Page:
NEW DELHI – Reclusive Tamil Tiger chief Velupillai Prabhakaran had escaped death several times during the past three decades even as his obsession with security ensured that untold other assassins never got close.
But Monday, in northern Sri Lanka, the mustached 54-year-old leader’s time ran out. According to government reports, he was killed along with two top aides as they tried to escape in an ambulance during the final throes of fighting between the Sri Lankan military and the ethnic militant group. The Sri Lankan government quickly declared victory in its quarter-century war against the Tigers, who sought a homeland for marginalized Tamils in the Sinhalese-majority nation.
During his career as a rebel, Prabhakaran created a ruthless and sophisticated insurgency, with many of the tactics he pioneered becoming standard operating procedure for militant groups. Along the way, he refined the use of suicide bombings, offered tactical inspiration to al-Qaida and Hamas and ordered up the assassination of political leaders, including Indian Prime Minister Rajiv Gandhi.
As news of the legendary leader’s death spread over state television and in government text messages, civilians in the capital city of Colombo danced, sang and lit fireworks.
But some within the Tamil community, which accounts for around 12 percent of the island’s population of 20 million, were less enthused, wary that the sense of nationalist triumphalism could spark acts of vengeance against them. And some felt they lost their only defender against state brutality, as flawed as he was.
Started on street level
His group grew from little more than a street gang into one of the world’s most successful militant operations within a decade.
At its peak, it controlled one-third of Sri Lanka’s territory, had its own army and navy, a nascent air force, courts, tax collectors, hospitals, global smuggling operations and liaison offices in 54 countries. Its innovations included the use of suicide vests lined with C-4 explosives, recruiting female suicide bombers and targeting politicians.
Tigers naval operations reportedly inspired al-Qaida’s 2000 attack on the U.S. destroyer Cole. Until the U.S.-led invasion of Iraq in 2003, the Tigers, known formally as the Liberation Tigers of Tamil Eelam, reportedly carried out two-thirds of all suicide attacks worldwide.
For all his efforts, Prabhakaran’s obsessive focus and unwavering drive for an independent Tamil state might have left his people worse off than they were when he launched the Tigers in the 1970s.
“When you look at it from a historical standpoint, it was kind of pointless,” said Anita Pratap, author of “Island of Blood,” one of the few people to interview Prabhakaran. “There were so many lives lost, so many Tamils paid such a high price. It was such a tragic loss.”
Analysts said he was a brilliant military tactician. But even as other militant groups like the Irish Republican Army turned in their guns for a place at the negotiating table, his refusal to compromise ultimately left Tamils with little in the way of a lasting political legacy.
Discrimination, violence sparked radicalism
Prabhakaran, the youngest of four children, was born on Nov. 26, 1954, into a lower-caste family in Velvettithurai on the Jaffna peninsula. The son of a government clerk, he was remembered as shy, quiet and an unassuming high school dropout who loved Clint Eastwood films, Chinese food and books on military strategy.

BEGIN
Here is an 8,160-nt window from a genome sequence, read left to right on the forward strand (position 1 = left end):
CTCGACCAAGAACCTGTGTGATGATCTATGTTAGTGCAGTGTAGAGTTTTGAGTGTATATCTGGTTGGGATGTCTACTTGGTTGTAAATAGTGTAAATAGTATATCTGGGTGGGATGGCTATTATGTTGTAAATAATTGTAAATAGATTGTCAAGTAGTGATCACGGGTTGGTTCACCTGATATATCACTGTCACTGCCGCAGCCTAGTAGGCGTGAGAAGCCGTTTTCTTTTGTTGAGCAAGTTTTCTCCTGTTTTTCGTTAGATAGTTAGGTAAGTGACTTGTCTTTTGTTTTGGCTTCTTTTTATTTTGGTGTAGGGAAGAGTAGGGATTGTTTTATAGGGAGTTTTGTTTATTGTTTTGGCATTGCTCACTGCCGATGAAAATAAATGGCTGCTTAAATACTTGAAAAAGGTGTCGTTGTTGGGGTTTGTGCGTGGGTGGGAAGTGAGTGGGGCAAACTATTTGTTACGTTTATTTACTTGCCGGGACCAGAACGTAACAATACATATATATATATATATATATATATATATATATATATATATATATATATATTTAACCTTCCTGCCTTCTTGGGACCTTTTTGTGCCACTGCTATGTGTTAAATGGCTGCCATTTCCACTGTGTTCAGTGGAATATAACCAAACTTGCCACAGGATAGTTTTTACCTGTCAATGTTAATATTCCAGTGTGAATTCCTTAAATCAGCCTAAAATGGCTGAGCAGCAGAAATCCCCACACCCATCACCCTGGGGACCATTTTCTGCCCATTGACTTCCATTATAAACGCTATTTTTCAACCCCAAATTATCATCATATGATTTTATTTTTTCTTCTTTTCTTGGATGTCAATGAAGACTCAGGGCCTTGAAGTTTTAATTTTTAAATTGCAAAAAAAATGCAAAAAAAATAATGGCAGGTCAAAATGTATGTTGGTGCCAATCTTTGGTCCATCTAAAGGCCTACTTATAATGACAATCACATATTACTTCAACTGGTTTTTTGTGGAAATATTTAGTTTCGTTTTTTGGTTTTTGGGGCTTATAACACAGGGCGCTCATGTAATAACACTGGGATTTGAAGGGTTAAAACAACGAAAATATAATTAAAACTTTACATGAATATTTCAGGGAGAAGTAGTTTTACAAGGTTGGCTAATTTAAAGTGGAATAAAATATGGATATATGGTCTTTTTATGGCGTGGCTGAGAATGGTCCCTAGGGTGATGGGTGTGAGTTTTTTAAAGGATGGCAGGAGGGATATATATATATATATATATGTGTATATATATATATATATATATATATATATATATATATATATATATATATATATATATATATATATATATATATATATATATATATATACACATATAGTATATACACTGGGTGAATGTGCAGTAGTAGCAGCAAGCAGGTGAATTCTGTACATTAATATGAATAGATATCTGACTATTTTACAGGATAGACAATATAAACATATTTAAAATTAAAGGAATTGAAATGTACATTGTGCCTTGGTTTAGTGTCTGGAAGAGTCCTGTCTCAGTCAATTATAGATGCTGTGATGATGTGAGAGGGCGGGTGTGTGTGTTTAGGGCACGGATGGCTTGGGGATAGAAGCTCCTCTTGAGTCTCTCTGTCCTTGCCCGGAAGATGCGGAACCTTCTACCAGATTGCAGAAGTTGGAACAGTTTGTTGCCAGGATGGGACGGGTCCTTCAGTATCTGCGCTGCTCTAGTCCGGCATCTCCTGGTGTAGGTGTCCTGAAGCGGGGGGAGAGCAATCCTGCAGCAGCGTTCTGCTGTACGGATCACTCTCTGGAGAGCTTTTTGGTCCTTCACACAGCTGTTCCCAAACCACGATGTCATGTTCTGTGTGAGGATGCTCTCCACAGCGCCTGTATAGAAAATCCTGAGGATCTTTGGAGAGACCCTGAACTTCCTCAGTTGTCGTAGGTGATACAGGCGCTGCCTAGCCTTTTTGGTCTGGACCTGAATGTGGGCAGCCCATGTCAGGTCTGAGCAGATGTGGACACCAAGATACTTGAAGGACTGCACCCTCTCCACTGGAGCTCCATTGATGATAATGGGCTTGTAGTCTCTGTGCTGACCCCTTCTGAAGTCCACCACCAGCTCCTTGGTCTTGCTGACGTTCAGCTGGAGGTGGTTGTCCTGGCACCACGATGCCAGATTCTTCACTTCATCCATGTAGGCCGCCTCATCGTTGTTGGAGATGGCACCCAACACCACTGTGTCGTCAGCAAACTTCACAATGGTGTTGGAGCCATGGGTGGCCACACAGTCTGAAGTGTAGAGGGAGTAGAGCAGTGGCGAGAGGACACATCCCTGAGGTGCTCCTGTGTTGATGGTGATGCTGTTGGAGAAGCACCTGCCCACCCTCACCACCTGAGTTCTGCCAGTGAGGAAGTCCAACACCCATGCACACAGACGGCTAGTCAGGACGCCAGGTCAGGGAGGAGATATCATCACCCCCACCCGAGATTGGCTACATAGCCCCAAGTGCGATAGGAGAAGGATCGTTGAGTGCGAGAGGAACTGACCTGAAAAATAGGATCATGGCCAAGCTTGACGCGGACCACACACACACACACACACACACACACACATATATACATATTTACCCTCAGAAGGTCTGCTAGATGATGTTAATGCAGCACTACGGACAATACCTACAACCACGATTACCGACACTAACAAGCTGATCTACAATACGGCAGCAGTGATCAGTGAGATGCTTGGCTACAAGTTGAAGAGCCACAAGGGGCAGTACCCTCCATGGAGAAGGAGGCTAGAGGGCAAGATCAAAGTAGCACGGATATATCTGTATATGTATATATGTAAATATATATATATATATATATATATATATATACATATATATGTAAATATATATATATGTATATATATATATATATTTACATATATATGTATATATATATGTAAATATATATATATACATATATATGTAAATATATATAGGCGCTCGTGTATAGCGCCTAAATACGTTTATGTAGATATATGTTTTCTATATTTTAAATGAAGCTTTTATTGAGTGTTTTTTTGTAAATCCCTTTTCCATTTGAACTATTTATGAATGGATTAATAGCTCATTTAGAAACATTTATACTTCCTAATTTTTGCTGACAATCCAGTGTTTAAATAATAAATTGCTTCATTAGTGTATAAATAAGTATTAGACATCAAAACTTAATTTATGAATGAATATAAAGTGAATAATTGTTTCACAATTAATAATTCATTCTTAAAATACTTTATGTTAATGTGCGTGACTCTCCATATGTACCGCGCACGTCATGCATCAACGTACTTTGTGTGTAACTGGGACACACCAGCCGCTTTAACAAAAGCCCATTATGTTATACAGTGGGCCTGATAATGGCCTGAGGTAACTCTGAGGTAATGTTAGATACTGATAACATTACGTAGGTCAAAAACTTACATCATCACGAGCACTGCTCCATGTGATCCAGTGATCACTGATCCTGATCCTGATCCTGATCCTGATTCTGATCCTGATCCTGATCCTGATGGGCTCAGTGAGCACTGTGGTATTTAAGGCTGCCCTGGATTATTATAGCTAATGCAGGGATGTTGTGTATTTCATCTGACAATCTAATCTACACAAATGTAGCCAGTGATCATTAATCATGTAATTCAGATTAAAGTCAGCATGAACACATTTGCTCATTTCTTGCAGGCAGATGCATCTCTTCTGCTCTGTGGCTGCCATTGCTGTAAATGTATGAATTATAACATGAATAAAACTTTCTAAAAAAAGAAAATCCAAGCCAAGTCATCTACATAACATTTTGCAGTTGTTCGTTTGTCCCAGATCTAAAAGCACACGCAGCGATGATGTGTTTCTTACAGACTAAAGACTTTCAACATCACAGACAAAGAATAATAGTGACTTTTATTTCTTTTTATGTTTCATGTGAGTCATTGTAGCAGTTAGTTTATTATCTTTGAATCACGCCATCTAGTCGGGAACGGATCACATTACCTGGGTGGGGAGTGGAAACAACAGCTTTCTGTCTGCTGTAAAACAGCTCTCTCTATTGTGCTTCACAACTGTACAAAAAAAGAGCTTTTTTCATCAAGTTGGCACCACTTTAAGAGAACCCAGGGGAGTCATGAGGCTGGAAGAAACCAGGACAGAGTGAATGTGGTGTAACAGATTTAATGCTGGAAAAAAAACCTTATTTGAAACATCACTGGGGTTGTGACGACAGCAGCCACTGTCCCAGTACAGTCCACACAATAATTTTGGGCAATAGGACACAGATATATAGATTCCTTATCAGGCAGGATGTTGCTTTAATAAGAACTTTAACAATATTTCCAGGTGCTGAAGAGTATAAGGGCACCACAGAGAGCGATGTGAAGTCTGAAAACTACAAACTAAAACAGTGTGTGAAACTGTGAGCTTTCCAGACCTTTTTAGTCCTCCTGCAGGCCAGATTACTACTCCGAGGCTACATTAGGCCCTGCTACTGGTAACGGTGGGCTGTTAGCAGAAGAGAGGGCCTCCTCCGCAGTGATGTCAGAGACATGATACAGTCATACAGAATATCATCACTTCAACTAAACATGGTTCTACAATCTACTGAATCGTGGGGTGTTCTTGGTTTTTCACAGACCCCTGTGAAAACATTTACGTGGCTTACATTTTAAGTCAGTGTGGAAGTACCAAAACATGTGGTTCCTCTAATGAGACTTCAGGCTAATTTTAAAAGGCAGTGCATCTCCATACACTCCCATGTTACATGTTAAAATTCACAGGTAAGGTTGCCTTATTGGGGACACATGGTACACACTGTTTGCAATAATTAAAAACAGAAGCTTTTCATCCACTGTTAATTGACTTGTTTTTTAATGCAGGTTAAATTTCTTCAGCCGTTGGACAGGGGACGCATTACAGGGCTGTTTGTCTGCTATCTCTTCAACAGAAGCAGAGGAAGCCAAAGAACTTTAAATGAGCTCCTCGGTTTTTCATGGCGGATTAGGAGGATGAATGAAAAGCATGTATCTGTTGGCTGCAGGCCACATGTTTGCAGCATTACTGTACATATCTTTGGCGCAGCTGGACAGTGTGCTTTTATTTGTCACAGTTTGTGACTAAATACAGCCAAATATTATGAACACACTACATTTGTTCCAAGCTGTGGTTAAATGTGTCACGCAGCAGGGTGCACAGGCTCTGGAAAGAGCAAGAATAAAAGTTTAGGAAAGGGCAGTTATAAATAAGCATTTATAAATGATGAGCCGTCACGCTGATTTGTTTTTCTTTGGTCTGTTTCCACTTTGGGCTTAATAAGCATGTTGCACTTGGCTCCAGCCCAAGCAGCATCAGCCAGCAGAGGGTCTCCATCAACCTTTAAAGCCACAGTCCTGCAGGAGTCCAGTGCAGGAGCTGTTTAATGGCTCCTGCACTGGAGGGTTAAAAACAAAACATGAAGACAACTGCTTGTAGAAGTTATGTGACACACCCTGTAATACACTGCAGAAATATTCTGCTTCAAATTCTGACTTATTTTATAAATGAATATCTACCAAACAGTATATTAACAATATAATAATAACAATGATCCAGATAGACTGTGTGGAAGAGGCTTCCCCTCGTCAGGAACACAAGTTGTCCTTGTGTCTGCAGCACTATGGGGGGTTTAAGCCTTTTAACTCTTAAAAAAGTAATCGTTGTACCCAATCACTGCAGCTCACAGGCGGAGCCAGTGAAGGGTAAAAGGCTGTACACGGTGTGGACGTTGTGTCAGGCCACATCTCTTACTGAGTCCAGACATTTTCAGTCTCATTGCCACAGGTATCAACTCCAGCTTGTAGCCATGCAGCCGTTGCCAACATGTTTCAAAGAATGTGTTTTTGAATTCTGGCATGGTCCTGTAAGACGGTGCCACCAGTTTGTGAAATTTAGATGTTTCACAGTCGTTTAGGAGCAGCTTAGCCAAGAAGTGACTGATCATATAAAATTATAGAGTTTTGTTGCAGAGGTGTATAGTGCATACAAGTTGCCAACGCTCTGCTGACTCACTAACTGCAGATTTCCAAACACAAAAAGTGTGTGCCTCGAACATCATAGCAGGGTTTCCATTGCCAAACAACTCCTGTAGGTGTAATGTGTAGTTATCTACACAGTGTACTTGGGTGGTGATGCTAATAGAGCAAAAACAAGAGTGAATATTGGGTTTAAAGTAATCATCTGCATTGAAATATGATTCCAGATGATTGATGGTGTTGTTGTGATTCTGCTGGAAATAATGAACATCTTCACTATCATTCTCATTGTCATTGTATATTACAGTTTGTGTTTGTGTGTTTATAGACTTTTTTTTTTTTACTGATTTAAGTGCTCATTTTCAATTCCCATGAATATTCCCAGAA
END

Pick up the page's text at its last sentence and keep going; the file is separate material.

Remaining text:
He became politically aware during the 1960s and ’70s, emerging as one of thousands of radicalized Tamil youths in northern Sri Lanka because of violence and discrimination at the hands of the Sinhalese.
He launched the Tigers in 1972, putting himself squarely on the map in 1975 by gunning down the Tamil mayor of Jaffna, Alfred Duraiappah, for what he saw as cozying up to the Sri Lankan government. Prabhakaran explained later that he felt it was important to act rather than harbor illusions.
The military fight against the government began in 1983 when the Tigers launched a land mine attack that killed 13 soldiers. Over the next quarter-century, the group staged hundreds of attacks, killing civilians, army, government officials and even heads of state. Along the way, he purged many rivals in a conflict that has taken more than 70,000 lives.
From an early age, Prabhakaran was obsessed with secrecy – on leaving home at 18 he reportedly burned all family photos of himself – and maintained extensive safeguards as the organization grew.
“He was obviously paranoid about security,” said M.K. Narayan Swamy, author of the biography “Inside an Elusive Mind.” “And for justifiable reasons.”
Prabhakaran rarely slept in the same jungle hideout two nights in a row, employed a three-tiered bodyguard system, hired doubles and removed or killed those who displayed even a hint of disloyalty.
Considered a hero to some, Prabhakaran also has been dubbed a megalomaniac, a military genius and “lord of the jungle.” The Tigers earned a place on the U.S., European Union and Indian list of terror groups.
Prabhakaran had his share of close calls. In 1972, a bomb he and others were making exploded prematurely, injuring his leg. In 1987 he was close to being captured by the Sri Lankans, only to have Indian Prime Minister Indira Gandhi rescue him for political reasons.
Three years later, the Indians nearly captured him only to see then Sri Lankan Prime Minister Ranasinghe Premadasa help him as a way to kick Indian “peacekeepers” off the island. A few years later, he had Premadasa assassinated.
His biggest miscalculations, analysts said, were the Rajiv Gandhi assassination in 1991, failing to pursue peace talks after 2002 and calling on Tamils to boycott elections in 2005, leading to a narrow victory for President Mahinda Rajapaksa.
Rajapaksa proceeded to wage the successful military campaign that culminated in bringing down the Tigers.
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